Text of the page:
Friday, March 30, 2012

BlackBerry Maker RIM Rises About 7% in Trading as Bears Starting to Run for Cover.

News of the departure of CEO founder Mr. Jim Balsillie, and news that Research in Motion is seeking strategic alternatives sent shares in the BlackBerry maker sharply higher during Friday's trading session. Still over 70% down from its year ago price, the Canadian technology titan is giving shareholders a brief sigh of relief.

500,000 PlayBook tablets were shipped last quarter, well above the 150,000 shipped during the previous quarter. With the release of the 2.0 software upgrade, along with price reductions, demand is starting to pick-up.

Research in Motion ended the quarter with 77 million subscribers, which is an increase from the 75 million it had at the end of last quarter.

RIM's revenue for the quarter was $4.2 billion, which is at the higher end of analyst expectations.

BlackBerry 10 is still on track for release later this year, which will give a much needed boost to its revenues and subscriber base.

Lower-end BlackBerry 7 models are being developed for the many foreign markets to help stem erosion from new competition, such as many low-end Android models.

Desperately, however, the company still needs a more targeted and forceful marketing initiative. So many consumers are swayed by games and gimmicks on their devices, which has not been BlackBerry's hallmark. Going forward, the company needs to find a way to attract a more fickle audience... less concerned with quality and more concerned with fashion and fun.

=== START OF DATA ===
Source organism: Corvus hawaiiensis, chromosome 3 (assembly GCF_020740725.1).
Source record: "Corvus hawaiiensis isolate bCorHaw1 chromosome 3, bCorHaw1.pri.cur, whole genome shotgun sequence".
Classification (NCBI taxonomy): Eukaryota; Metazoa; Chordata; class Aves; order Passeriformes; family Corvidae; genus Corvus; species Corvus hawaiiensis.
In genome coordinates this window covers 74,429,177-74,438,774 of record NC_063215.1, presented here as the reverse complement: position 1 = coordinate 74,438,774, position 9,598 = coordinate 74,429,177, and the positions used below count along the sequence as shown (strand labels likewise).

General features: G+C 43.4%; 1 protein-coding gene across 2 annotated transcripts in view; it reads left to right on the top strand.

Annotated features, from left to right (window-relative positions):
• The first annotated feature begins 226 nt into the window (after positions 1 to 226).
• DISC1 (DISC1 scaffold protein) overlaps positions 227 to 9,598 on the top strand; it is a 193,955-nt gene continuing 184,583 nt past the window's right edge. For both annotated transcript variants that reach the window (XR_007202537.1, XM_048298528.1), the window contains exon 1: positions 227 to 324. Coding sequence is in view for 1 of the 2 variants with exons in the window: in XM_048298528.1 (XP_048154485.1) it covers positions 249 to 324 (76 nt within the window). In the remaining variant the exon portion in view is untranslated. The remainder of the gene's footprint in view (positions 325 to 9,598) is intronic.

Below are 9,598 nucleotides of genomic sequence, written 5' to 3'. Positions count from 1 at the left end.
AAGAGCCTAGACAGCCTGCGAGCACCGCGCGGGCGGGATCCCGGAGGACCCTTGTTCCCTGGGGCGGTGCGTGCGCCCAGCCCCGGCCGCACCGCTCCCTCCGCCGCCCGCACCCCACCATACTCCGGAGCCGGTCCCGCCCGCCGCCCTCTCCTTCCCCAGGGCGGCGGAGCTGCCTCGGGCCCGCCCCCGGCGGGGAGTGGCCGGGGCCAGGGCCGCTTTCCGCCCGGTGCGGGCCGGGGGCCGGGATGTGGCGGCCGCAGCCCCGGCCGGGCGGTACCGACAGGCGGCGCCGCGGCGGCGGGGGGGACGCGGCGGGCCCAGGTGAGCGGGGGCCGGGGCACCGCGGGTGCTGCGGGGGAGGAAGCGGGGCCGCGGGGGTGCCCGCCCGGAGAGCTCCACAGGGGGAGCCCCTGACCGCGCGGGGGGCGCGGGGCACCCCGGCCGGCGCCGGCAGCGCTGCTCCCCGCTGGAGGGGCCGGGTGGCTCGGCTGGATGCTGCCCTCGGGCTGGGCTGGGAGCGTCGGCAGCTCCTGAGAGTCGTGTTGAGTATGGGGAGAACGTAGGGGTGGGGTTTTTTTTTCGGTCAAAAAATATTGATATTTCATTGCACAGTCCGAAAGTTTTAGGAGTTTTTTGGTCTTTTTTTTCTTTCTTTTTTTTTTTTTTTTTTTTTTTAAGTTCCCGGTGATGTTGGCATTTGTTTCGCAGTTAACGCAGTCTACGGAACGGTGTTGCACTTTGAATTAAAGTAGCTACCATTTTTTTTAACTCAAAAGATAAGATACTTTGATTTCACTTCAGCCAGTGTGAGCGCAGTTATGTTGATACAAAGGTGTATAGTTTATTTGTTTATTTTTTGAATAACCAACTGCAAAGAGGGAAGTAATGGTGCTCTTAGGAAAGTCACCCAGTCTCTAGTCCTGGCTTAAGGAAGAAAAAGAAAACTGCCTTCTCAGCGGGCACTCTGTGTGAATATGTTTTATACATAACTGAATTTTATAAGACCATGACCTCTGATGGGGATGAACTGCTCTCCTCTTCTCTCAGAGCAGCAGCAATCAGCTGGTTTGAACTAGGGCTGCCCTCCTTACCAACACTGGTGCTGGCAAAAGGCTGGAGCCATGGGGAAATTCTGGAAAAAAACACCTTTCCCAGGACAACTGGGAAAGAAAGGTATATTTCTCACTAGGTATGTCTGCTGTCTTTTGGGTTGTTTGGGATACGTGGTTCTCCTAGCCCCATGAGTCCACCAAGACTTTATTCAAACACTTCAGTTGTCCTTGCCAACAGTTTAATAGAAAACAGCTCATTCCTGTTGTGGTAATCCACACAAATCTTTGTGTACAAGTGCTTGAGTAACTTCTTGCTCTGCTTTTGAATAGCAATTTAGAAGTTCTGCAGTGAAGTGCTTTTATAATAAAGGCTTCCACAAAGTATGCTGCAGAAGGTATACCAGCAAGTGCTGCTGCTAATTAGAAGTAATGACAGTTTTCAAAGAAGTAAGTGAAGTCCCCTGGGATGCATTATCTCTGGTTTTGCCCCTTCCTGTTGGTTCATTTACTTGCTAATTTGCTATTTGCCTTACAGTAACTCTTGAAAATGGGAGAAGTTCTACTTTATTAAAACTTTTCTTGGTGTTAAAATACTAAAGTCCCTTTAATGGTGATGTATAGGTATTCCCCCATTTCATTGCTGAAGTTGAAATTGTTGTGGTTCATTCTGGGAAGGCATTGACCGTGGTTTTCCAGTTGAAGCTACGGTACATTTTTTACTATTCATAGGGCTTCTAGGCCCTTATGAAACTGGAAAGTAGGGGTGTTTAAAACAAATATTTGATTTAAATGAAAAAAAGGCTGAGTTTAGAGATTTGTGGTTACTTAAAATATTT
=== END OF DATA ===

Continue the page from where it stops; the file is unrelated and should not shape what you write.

Happy Investing and Happy Friday : )

Tuesday, March 27, 2012

Median Weekly Earnings of Graduates Versus Non-Graduates and their Associated Unemployment Rates.

The above illustration from the Bureau of Labor Statistics in the United States highlights the advantage that graduates of various levels experience in terms of both pay rates, and employment prospects. Taken from 2009, one would only assume the discrepency is even worse during today's poor economic climate. Without a post-secondary education, many individuals are now finding themselves underemployed and underpaid relative to many of their contemporaries.

Monday, March 26, 2012

The Millennial Generation of Lost Car Buyers. Those in their 20s are Bewildering Car Makers as they Show Little Desire to Own a Car.

The Millennial generation, those born in the 1980s and 1990s, are bewildering car manufacturers as, in contrast to previous generations, they do not seem nearly as interested in buying or owning a car.

At a conference last year, Toyota USA President Jim Lentz said the following:

"We have to face the growing reality that today young people don't seem to be as interested in cars as previous generations. Many young people care more about buying the latest smart phone or gaming console than getting their driver's license."

Indeed, less than half of potential American drivers under the age of 19 had a license in 2008. This is down from a rate of 66% only a decade before. But the important questions for auto-makers is whether they are buying less cars and not obtaining their licenses because of money and the economy, or because of a genuine shift in their tastes, preferences, and priorities.

In particular, the Millennial generation is known for delaying adulthood and its hallmarks. They are delaying marriage, delaying moving out, delaying getting full-time jobs, and now delaying purchasing auto-mobiles and houses.

Interestingly, in The Atlantic, it is noted that the Millennial generation has a rising preference for urban living, in contrast to their parents' desire to live in sprawling suburbs. If this is true, there will be a large dent in auto-mobile sales as this generation and their children grow older. Expanding suburbia after the end of World War II was a key contributor to the growth of auto-mobile culture in North America, and if the suburb begins to wane, so too will car sales.